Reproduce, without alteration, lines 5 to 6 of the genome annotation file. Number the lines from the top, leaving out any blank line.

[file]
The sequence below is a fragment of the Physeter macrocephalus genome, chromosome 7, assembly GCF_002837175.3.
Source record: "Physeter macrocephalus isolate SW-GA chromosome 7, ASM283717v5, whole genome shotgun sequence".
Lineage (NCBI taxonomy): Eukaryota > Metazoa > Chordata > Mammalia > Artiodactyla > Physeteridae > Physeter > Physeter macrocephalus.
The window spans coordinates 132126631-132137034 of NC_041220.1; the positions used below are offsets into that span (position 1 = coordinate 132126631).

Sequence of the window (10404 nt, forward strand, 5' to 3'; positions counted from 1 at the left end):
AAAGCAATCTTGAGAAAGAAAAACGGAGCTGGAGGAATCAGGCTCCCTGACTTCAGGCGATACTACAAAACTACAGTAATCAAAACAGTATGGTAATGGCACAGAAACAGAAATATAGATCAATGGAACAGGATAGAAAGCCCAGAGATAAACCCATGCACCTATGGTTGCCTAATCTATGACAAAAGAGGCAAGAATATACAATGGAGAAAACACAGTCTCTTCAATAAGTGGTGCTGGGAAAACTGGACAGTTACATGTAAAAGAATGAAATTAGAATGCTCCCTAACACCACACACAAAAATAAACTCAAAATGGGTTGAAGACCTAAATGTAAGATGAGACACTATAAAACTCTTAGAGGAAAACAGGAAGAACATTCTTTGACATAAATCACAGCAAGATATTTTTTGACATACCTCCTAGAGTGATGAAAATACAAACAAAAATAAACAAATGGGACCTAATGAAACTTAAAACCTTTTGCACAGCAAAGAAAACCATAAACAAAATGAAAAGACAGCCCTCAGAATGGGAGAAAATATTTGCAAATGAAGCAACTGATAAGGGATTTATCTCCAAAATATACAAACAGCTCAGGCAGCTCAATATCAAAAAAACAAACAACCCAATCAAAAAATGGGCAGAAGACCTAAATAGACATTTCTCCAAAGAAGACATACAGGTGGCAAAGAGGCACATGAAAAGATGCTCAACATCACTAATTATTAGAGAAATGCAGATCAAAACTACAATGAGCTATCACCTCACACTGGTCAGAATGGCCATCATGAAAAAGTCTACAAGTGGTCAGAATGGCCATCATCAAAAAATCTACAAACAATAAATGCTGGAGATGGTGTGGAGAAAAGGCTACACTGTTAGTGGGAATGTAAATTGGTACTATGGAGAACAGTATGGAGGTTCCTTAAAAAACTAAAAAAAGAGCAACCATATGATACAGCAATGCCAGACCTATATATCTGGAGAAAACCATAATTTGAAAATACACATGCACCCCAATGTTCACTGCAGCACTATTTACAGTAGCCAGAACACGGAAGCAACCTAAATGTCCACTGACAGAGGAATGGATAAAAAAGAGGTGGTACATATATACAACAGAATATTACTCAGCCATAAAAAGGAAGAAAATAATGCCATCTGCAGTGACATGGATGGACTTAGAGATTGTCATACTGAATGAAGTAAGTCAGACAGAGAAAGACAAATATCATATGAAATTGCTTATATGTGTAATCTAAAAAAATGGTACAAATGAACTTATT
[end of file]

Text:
Sequence of the window (10404 nt, forward strand, 5' to 3'; positions counted from 1 at the left end):
AAAGCAATCTTGAGAAAGAAAAACGGAGCTGGAGGAATCAGGCTCCCTGACTTCAGGCGATACTACAAAACTACAGTAATCAAAACAGTATGGTAATGGCACAGAAACAGAAATATAGATCAATGGAACAGGATAGAAAGCCCAGAGATAAACCCATGCACCTATGGTTGCCTAATCTATGACAAAAGAGGCAAGAATATACAATGGAGAAAACACAGTCTCTTCAATAAGTGGTGCTGGGAAAACTGGACAGTTACATGTAAAAGAATGAAATTAGAATGCTCCCTAACACCACACACAAAAATAAACTCAAAATGGGTTGAAGACCTAAATGTAAGATGAGACACTATAAAACTCTTAGAGGAAAACAGGAAGAACATTCTTTGACATAAATCACAGCAAGATATTTTTTGACATACCTCCTAGAGTGATGAAAATACAAACAAAAATAAACAAATGGGACCTAATGAAACTTAAAACCTTTTGCACAGCAAAGAAAACCATAAACAAAATGAAAAGACAGCCCTCAGAATGGGAGAAAATATTTGCAAATGAAGCAACTGATAAGGGATTTATCTCCAAAATATACAAACAGCTCAGGCAGCTCAATATCAAAAAAACAAACAACCCAATCAAAAAATGGGCAGAAGACCTAAATAGACATTTCTCCAAAGAAGACATACAGGTGGCAAAGAGGCACATGAAAAGATGCTCAACATCACTAATTATTAGAGAAATGCAGATCAAAACTACAATGAGCTATCACCTCACACTGGTCAGAATGGCCATCATGAAAAAGTCTACAAGTGGTCAGAATGGCCATCATCAAAAAATCTACAAACAATAAATGCTGGAGATGGTGTGGAGAAAAGGCTACACTGTTAGTGGGAATGTAAATTGGTACTATGGAGAACAGTATGGAGGTTCCTTAAAAAACTAAAAAAAGAGCAACCATATGATACAGCAATGCCAGACCTATATATCTGGAGAAAACCATAATTTGAAAATACACATGCACCCCAATGTTCACTGCAGCACTATTTACAGTAGCCAGAACACGGAAGCAACCTAAATGTCCACTGACAGAGGAATGGATAAAAAAGAGGTGGTACATATATACAACAGAATATTACTCAGCCATAAAAAGGAAGAAAATAATGCCATCTGCAGTGACATGGATGGACTTAGAGATTGTCATACTGAATGAAGTAAGTCAGACAGAGAAAGACAAATATCATATGAAATTGCTTATATGTGTAATCTAAAAAAATGGTACAAATGAACTTATT